Nvidia’s Turing graphics cards apparently delayed AGAIN

Not Nvidia's Turing

Normally, delays are considered a Bad Thing, but as the great graphics card price crisis rumbles on, it’s not like any of us actually have any money to upgrade our PCs anyway, so the later, the better, really, when it comes to hardware.

Indeed, the latest gossip appears to suggest that Nvidia’s Turing graphics cards won’t be here until the autumn now, after previously being tipped for a reveal at the end of this month during Nvidia’s GTC conference, and then later for a mid-June release date once that initial rumour had been well and truly busted.

Well, DigiTimes has apparently done some more myth-busting today after speaking to ‘some market sources’ about the ongoing cryptocurrency mining fiasco. Despite prices for the best graphics cards remaining sky-high as of late, the demand for mining-friendly GPUs is finally starting to fall, according to those in the know, and both Nvidia and AMD have reportedly been slowing down their GPU production lines as a result to try and get things back to normal.

Consequently, Nvidia’s next-gen Turing cards will now not enter mass production until sometime between July and September. If true, it means Nvidia will definitely miss the global PC bonanza show Computex in June, and maybe even Gamescom in September depending on how quickly they can get the cards turned around for launch.

The cards in question are the successors to Nvidia’s current GeForce GTX 10-series, which will either be called the GTX 2070 and GTX 2080, or the GTX 1170 and GTX 1180 – no one can quite make up their mind.

For a while, no one could decide on their codename either. Previously we thought Nvidia’s next gen cards would be codenamed Volta, utilizing the same architecture that’s currently inside its ludicrous Titan V, but then there were murmurs of something called Ampere. As it turns out, all the evidence points to Ampere being Nvidia’s new pro-business line, with Turing reserved for their new consumer cards.

As is often the case with ‘hot rumours’, though, all this could be instantly thrown out of the water once Nvidia’s GTC conference starts at the end of March, so we’ll have to wait and see what actually happens before we find out the truth. We might get a small glimpse of what’s to come, we might get nothing. All will (or won’t) be revealed come March 26.


  1. Premium User Badge

    Drib says:

    So, some doubtlessly overpriced cards might be coming out late, or might not, and they might be called Turing, unless they aren’t, in which case they might not be.

    Man. Games hardware rumors aren’t exactly hard and fast, are they?

  2. iainl says:

    Still finding it bizarre that Ampere is supposedly the name for the serious math-crunching cards, while Turing is the consumer range.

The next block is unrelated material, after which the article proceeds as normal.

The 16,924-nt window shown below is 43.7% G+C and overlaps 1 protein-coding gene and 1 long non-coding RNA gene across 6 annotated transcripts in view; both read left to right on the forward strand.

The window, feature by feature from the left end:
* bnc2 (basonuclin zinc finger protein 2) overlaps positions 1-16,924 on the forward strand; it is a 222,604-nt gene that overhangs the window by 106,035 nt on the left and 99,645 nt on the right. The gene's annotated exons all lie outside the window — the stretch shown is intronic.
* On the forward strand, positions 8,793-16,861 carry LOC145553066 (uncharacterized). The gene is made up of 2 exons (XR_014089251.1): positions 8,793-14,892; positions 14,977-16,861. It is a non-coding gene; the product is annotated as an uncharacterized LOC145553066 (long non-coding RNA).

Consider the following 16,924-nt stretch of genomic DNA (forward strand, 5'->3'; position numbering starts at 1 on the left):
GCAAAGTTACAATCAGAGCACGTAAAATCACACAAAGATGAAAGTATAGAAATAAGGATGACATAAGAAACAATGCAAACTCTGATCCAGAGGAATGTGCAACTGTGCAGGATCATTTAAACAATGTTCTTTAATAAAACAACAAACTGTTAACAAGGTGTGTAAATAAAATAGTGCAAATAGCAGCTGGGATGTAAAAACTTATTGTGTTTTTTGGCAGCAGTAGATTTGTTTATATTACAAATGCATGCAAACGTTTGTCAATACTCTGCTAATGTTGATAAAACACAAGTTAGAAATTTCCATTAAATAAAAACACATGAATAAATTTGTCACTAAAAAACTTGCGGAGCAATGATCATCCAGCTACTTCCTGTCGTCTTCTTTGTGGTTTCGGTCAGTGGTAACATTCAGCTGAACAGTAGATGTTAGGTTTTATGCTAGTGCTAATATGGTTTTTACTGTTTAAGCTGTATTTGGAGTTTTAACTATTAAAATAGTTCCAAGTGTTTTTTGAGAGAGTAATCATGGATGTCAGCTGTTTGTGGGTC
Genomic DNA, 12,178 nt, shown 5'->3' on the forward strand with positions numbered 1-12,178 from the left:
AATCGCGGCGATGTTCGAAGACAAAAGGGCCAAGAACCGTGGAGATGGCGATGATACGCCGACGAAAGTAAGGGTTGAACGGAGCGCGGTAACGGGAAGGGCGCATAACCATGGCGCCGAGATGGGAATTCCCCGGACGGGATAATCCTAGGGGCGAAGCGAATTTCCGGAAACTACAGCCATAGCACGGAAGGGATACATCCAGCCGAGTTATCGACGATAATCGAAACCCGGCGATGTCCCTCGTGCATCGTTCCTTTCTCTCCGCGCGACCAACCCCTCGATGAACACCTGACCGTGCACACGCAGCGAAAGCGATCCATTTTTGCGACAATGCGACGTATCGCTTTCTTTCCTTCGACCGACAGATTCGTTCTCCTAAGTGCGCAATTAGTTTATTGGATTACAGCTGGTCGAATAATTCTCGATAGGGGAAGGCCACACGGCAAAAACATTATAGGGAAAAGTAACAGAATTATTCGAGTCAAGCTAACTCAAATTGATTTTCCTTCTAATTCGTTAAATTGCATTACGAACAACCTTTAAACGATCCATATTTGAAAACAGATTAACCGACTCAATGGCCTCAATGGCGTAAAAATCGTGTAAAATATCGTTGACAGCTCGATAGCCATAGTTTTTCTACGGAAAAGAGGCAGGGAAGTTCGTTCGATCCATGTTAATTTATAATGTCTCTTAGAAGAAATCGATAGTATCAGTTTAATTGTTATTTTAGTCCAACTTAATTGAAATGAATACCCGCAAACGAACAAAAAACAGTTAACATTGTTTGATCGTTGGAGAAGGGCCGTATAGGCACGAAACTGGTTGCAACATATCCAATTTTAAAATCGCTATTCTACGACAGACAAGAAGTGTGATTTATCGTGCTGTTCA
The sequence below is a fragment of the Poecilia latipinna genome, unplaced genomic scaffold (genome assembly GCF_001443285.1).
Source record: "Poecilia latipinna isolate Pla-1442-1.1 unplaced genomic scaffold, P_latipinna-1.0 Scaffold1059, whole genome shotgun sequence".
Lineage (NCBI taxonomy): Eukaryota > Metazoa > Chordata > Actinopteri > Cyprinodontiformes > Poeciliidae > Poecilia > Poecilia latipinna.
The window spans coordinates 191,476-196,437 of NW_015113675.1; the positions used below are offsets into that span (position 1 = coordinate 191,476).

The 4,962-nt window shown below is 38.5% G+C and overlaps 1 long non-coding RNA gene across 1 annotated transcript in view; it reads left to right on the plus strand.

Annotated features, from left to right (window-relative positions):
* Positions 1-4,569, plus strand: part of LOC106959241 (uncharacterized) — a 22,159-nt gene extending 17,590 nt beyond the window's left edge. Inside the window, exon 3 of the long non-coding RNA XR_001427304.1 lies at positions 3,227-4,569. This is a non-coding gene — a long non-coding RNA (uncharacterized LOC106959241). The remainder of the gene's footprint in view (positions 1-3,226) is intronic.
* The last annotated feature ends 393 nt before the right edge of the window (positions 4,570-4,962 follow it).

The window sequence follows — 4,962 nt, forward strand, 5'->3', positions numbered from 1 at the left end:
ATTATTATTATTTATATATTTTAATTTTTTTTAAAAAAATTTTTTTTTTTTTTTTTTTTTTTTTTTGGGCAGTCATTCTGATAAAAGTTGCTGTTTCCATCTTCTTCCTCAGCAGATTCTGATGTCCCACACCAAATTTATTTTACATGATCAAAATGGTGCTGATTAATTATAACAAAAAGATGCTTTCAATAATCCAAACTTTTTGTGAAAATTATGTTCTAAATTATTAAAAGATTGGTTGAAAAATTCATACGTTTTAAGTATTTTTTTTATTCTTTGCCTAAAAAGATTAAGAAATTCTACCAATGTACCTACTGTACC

• airmikee99 says:

      From Wikipedia:

      “André-Marie Ampère was a French physicist and mathematician who was one of the founders of the science of classical electromagnetism, which he referred to as “electrodynamics”. He is also the inventor of numerous applications, such as the solenoid (a term coined by him) and the electrical telegraph. An autodidact, Ampère was a member of the Académie des sciences and professor at the École polytechnique and the Collège de France.

      The SI unit of measurement of electric current, the ampere, is named after him. His name is also one of the 72 names inscribed on the Eiffel Tower.”

      Ampere is so badass you don’t even know his name, while Turing is recognized by consumers.

      • JustCallBen says:

        And yet, somehow, Ampere never saved our Yankee asses from Germanic conquering as Turing did. So, um, there’s that.

  3. sk0sH says:

    Lol– not like any of us can afford to upgrade our PCs right now anyway…

    Truer words have never been spoken. Seriously, I mean most people, at least in the U.S., can’t afford a $1000 emergency. What makes nVIDIA think they are going to strike it big with their newer cards? Unless it can devour anything I throw at it, it’s probably not worth buying…and they need to find their sweet spot in terms of pricing.

    But, I would imagine all the cryptocurrency miners are going to buy up all the cards again, and then re-sell them after they run them into the ground for a massive profit.

    Me still clinging to my gtx970, now overclocked a bit to handle PUBG better…all my other hardware is future-proofed, but if the 2080/1180 costs more than $600, forget it.

    The 1080ti is only slightly faster than my OC’d 970 and it’s still over $1,000. LOL! People must be fools.

    nVIDIA really lost their customer base over the last generation of cards, I think. Barely anyone I know has a 1080, much less a 1080ti. Most my friends have 980s or a 1060. Whilst I would like to go all-out on a super powerful card, I would rather have a second monitor, or a new gaming mouse with a lot of extra side buttons, like one of the more recent ones from Corsair.